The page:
Tuesday, August 21, 2007

Monday, August 13, 2007

Valuable routine | Not X-men | Matchbox return

Now that all my traveling has sort of settled down, I've been trying to get back into routine. A couple of those things is going to church and Bible study. Not that I didn't go to church at all the past two months, but going to one church to another in different cities (and countries), it's just not the same. No connection with the community. I've been able to get back into the young adult Friday night Bible study at one church, and even though I've still have yet to pick a church around here in San Jose, it's nice to go to church closer to home.

And it's paying off. Being around other Christians discussing passages from the Bible is putting me back in a place where I'm more..."spiritually aware," I guess you can say. Even praying with others feels great and not socially awkward. Thinking on the Word and knowing it excites you is an encouraging thing.


I finished "Heroes" today, the hit new series of last season. It was thoroughly enjoyable, and probably a better take on the story of "mutants rising" that the first "X-men" movie tried to do. But that's not being fair because "X-men" had only three 2-2.5 hour movies to tell the story, and "Heroes" had 23 forty-minute episodes to tell theirs. Even if the battles weren't as fantastical as "X-men," all the government conspiracy, character conflicts, and plot twists made "Heroes" much more complex.


Matchbox Twenty is coming out with a new album about a month and a half. It's about freakin' time. Their new released single is kind of weird sounding, and I mean that in a "it doesn't sound like Matchbox Twenty" sense. Maybe it's because we've been hearing so much Rob Thomas on the radio lately that it just suffers from that. Pretty poppy, if you ask me. Great drum-work, though.

Wednesday, August 08, 2007

"Light Gives Heat"; Cowart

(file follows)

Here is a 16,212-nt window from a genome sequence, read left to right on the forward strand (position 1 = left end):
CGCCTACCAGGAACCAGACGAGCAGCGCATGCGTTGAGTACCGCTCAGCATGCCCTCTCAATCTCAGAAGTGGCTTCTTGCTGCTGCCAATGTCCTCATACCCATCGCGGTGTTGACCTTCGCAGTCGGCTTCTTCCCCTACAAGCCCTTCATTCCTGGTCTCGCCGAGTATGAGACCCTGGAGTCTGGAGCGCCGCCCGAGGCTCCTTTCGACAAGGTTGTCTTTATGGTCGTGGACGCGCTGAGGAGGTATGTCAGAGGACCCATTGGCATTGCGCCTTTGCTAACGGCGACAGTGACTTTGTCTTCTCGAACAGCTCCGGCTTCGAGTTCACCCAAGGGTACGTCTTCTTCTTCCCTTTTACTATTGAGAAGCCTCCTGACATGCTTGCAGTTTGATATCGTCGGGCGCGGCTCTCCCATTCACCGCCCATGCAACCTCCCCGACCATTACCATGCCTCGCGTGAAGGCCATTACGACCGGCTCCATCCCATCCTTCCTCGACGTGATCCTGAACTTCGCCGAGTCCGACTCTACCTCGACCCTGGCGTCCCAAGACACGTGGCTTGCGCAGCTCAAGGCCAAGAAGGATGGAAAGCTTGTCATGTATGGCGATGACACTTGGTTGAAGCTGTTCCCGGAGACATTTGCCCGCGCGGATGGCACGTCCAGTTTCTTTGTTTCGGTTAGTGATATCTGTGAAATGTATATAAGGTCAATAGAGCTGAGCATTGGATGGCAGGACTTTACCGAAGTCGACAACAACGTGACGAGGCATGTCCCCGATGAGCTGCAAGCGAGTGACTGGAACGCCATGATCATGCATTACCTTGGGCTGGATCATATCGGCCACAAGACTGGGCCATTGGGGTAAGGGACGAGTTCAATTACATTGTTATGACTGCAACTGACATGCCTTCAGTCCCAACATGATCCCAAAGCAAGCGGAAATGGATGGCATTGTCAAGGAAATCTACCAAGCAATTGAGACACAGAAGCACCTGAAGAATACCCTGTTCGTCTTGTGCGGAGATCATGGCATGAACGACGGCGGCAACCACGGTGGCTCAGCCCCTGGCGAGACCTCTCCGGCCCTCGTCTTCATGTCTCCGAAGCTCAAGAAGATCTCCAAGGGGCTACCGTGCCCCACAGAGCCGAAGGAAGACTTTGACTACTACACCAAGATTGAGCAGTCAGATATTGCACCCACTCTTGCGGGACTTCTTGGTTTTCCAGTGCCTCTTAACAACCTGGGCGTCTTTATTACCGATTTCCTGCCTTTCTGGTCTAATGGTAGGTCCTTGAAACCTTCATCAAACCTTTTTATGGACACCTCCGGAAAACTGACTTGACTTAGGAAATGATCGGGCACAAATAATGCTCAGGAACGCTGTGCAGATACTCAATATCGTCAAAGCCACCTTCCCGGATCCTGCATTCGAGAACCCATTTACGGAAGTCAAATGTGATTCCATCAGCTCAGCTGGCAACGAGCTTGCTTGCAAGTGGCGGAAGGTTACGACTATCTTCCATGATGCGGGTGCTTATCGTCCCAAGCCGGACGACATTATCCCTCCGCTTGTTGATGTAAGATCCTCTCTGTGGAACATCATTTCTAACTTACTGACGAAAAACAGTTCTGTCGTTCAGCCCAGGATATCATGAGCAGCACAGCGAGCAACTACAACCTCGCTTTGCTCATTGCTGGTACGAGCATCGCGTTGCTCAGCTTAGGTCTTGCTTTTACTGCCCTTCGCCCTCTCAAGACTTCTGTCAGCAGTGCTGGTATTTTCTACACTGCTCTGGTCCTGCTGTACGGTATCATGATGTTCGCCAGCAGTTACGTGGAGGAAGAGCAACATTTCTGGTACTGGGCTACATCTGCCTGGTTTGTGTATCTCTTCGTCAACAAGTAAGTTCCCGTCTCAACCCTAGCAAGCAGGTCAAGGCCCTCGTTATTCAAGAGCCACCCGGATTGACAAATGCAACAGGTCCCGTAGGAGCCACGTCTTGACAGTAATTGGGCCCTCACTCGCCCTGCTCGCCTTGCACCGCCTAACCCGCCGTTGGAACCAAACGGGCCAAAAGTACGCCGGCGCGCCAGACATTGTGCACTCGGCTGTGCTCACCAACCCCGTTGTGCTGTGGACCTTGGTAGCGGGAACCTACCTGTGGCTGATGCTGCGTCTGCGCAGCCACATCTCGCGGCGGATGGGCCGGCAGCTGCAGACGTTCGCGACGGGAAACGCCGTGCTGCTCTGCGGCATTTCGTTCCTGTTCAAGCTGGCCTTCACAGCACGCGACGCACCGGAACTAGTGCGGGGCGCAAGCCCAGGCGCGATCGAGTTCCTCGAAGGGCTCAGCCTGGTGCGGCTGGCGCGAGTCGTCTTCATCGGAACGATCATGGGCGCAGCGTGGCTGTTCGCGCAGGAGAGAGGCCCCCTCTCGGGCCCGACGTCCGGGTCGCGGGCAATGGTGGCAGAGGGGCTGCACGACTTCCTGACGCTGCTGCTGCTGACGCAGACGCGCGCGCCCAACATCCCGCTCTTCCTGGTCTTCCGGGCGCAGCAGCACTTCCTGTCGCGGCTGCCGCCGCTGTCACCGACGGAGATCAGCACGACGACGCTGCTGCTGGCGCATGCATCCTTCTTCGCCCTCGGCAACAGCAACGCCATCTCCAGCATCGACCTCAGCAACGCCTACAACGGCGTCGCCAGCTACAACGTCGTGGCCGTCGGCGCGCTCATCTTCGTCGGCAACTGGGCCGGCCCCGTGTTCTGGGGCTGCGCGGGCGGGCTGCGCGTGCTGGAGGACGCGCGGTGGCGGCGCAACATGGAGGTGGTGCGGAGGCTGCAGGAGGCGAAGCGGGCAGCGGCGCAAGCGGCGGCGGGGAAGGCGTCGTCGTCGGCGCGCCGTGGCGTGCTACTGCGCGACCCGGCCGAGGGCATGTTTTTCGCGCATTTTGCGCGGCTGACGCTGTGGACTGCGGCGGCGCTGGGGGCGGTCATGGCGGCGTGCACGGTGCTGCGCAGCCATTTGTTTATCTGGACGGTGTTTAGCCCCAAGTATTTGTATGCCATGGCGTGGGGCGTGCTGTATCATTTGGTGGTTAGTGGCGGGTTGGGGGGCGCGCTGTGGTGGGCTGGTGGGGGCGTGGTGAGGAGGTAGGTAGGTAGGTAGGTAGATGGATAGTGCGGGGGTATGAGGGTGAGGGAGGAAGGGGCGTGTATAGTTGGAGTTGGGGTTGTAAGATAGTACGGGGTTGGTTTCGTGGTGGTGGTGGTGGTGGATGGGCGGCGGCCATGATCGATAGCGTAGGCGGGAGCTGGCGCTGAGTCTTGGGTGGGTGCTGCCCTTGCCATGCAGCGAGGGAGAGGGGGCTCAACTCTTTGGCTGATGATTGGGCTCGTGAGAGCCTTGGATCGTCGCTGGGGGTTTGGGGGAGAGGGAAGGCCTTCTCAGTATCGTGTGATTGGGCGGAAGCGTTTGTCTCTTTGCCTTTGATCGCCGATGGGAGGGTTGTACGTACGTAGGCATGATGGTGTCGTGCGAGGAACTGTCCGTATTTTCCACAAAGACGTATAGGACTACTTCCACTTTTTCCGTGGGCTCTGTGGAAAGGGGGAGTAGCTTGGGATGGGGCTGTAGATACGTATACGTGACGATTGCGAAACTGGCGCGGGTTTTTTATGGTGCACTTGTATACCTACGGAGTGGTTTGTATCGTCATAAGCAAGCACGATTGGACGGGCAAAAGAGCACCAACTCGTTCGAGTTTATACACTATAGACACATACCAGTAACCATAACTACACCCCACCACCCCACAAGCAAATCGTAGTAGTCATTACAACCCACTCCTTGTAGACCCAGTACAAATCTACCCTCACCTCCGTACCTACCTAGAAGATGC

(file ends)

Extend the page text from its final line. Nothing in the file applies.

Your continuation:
"Catch the rain empty hands
Save the children from their lands
Wash the darkness from their skin
Heroes from the west
We don't know you, we know best
This is not a test

You treat me like I'm blind
Setting fires around houses on the hill
But light gives heat
You segregate my mind
Burning crosses from your fears
The light gives heat"

-Jars of Clay's "Light Gives Heat" from Good Monsters

I was researching on the web for some good African music to back the video, and I gave Jars of Clay's song "Light Gives Heat" a look. It has been on the back of my mind, but I haven't given it much thought because I don't think it'd really fit the footage. I came across an article from JOC's organization Blood: Water Mission that talks about the explanation of the song's lyrics and origin. It was really fascinating to hear Dan Haseltine's view of humanitarian causes for the issues in Africa, and I thought you guys would like to give it a read.

"Light Gives Heat" by Dave Palmer from the Sept. 2006 issue of CCM Magazine

"'Light Gives Heat' is really one of those 'in the moment' songs. This is how we really see the Western world approaching Africa--feeling in this day and age that we know better than Africans how to build their communities, how to heal their wounds, how to serve their sick. But the Western ideas aren't really the better ones; and it really takes Africans owning their place and their community to speak and to serve and to love people well. So that song is part critique of the way the Western world has approached Africa; and, then, the other side is our confessional, trying to be repentant of what we have done to perpetuate some of those bad forms of seeking justice." -Dan Haseltine

Also, Kuya showed me a photographer's website the other day because of its artistic and simplistic design (which totally inspired me, but that's a different topic). The site has an amazing essay on Africa, and the photographer Jeremy Cowart did a great job presenting his photographs.

Jeremy Cowart Photography | Africa

Take a look. He also has studio work with a lot of celebrities that's fun to look at as well.


The journal is up on my travel blog: Ethiopia 2007

I had to change the names and be really vague in some information to keep anonymity and safety for the people who work and live there.

Pictures are not up. Those will go up later.